As spring approaches, so do thoughts of moving. Many seniors choose to move into a private residence that offers various services. It is important to remember that such a residence is operated as a business. If it stops earning money, it may close.
How do we balance the rights of the residents with the rights of the owner?
The right of seniors and the handicapped to protection against any form of exploitation is set out in the Quebec Charter of Human Rights and Freedoms. Exploitation can be physical, psychological, social or moral. On one side is profit and power, on the other, the vulnerable person. It can be difficult to determine who is vulnerable.
The charter acts as a new dimension of law that limits injustice by introducing an element of morality in relationships with seniors and others considered vulnerable. What constitutes exploitation can be difficult to define, but once assessed can result in compensation for damages as well as punitive or moral damages. The values the charter seeks to protect must be balanced against the objectives of the particular law on which a party is basing his claim.
A seniors residence was closing because the building required expensive repairs, the employees had gone on strike, and the business was no longer profitable. Although the residents had been made aware of the situation the previous year, there had been no mention of closing. In April, the administration made the decision to close. The residents were advised in May and had to move by June.
Each resident was visited by a team holding a written agreement that offered an indemnity of three months rent, any social or nursing services required, assistance in finding alternate lodging and full payment of all moving expenses. In return, the resident relinquished any further claims against the owners. Most residents signed.
One went to the rental board. He had originally refused to sign but was told he had no choice as the building was closing and there would be no electricity or water after June 22. He did sign, moved and deposited a cheque from the owners of more than $4,000. He said he thought the agreement wasn’t valid and that the Human Rights Commission would do something about it. The Quebec Civil Code provides for a six-month notice when an owner wants to take over the tenant’s property but there is no provision for a situation where a residence closes. The plaintiff alleged the agreement was invalid on the ground of exploitation under the charter.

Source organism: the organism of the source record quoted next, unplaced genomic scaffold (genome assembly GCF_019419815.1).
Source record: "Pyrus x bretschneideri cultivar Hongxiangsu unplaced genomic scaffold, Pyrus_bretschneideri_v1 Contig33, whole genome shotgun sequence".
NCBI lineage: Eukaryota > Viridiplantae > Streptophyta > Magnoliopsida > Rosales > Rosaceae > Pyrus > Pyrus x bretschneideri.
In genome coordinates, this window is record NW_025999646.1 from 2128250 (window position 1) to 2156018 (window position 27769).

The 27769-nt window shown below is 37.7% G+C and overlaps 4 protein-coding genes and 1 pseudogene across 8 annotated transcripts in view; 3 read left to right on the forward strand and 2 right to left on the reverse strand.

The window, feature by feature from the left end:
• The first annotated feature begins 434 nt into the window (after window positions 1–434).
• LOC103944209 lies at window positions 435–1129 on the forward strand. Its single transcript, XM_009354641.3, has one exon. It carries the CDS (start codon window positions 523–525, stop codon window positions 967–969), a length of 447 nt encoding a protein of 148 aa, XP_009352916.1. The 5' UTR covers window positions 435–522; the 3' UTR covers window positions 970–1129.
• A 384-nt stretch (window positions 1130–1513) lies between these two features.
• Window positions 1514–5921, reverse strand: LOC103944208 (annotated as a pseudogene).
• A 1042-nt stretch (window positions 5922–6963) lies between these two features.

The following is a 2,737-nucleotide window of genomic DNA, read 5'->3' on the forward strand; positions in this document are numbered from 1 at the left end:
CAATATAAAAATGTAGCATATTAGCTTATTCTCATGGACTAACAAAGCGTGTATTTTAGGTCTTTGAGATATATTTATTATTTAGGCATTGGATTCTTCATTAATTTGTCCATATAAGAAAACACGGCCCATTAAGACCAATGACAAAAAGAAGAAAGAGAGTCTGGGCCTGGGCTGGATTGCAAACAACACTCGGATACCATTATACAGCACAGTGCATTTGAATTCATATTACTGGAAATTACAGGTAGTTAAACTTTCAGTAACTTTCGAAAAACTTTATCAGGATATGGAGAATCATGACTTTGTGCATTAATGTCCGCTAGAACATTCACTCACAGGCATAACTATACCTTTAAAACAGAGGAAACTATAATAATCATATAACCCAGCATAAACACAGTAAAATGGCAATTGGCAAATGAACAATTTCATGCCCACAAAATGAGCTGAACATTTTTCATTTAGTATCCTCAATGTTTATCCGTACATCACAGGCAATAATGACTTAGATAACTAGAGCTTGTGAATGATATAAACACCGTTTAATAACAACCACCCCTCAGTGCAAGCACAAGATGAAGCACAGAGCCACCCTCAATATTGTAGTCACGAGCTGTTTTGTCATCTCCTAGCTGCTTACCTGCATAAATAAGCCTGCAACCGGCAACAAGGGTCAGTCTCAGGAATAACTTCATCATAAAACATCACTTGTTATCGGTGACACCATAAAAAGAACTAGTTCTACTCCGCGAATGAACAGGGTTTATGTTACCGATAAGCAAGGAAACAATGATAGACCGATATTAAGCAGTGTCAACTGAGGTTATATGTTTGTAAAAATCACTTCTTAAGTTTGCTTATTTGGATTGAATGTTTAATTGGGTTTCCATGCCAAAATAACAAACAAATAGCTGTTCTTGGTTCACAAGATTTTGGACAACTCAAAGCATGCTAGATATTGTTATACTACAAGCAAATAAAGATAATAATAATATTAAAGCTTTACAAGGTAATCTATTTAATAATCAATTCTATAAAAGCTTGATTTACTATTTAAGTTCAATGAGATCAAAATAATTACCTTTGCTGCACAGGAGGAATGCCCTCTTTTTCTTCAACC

The rental board said there was no exploitation. The owner had carried out all his obligations under the agreement and the plaintiff had deposited the cheque without protest. The six-month notice provision in the Civil Code was not the equivalent of a six-month indemnity.
The plaintiff could have refused to sign and exercised his rights to claim damages later on. He appealed and lost.
Exploitation exists when someone in a position of control profits from acts detrimental to the interests of a vulnerable party. In the case of a senior who, a month prior to his death, loaned $25,000 to the daughter of a friend and signed a contract stating that in the event of his death the loan would be forgiven, the contract was declared invalid. The judge invoked the right of seniors to protection against exploitation, held the man was vulnerable and unable to make a clear decision when he made the loan.
The borrower should have realized this and her behaviour in accepting the loan and contract constituted abuse. She was ordered to repay the full amount as well as punitive damages in the amount of $500.
Exploitation was also held to exist when the family of a 90-year-old noted that several cheques for amounts ranging from $74 to $560 had been made to the order of the senior’s personal hairdresser over a two-year period. Some of the cheques represented payment for services rendered. The explanation provided by the haridresser for others, totaling more than $5,000, was not accepted by the court. She had no written proof and the client had passed away. She was ordered to repay the amount to the estate of her client. In addition, the judge found that the hairdresser had exploited her client and taken advantage of their long-standing relationship. She was ordered to pay $500 in moral damages.
An 81-year-old was cared for and lived with her daughter. The Human Rights Tribunal found her to be vulnerable because of her lack of cognitive capacity, reduced mobility and total dependence on her daughter for her basic needs.
Everything went well until the daughter acquired a boyfriend.
The tribunal believed that the boyfriend was in a position of strength with regard to the mother and that the daughter was unable to protect her mother against his manipulative behaviour. The tribunal decided that there had been an appropriation of funds from the woman. The right of all seniors to be protected against all forms of exploitation was invoked and the boyfriend was ordered to repay the money he had taken as well as punitive damages in the amount of $2,000, as he had known what he was doing and had done it for his personal benefit.
Moral damages are awarded when a charter-protected right is violated. The amount will vary with the vulnerability of the victim. Punitive damages are meant to act as a punishment for reprehensible behaviour in the illicit and intentional violation of a right protected by the charter and to discourage repetition by the guilty party as well as by third parties of such behaviour.
Don’t be a victim; be vigilant, not vulnerable.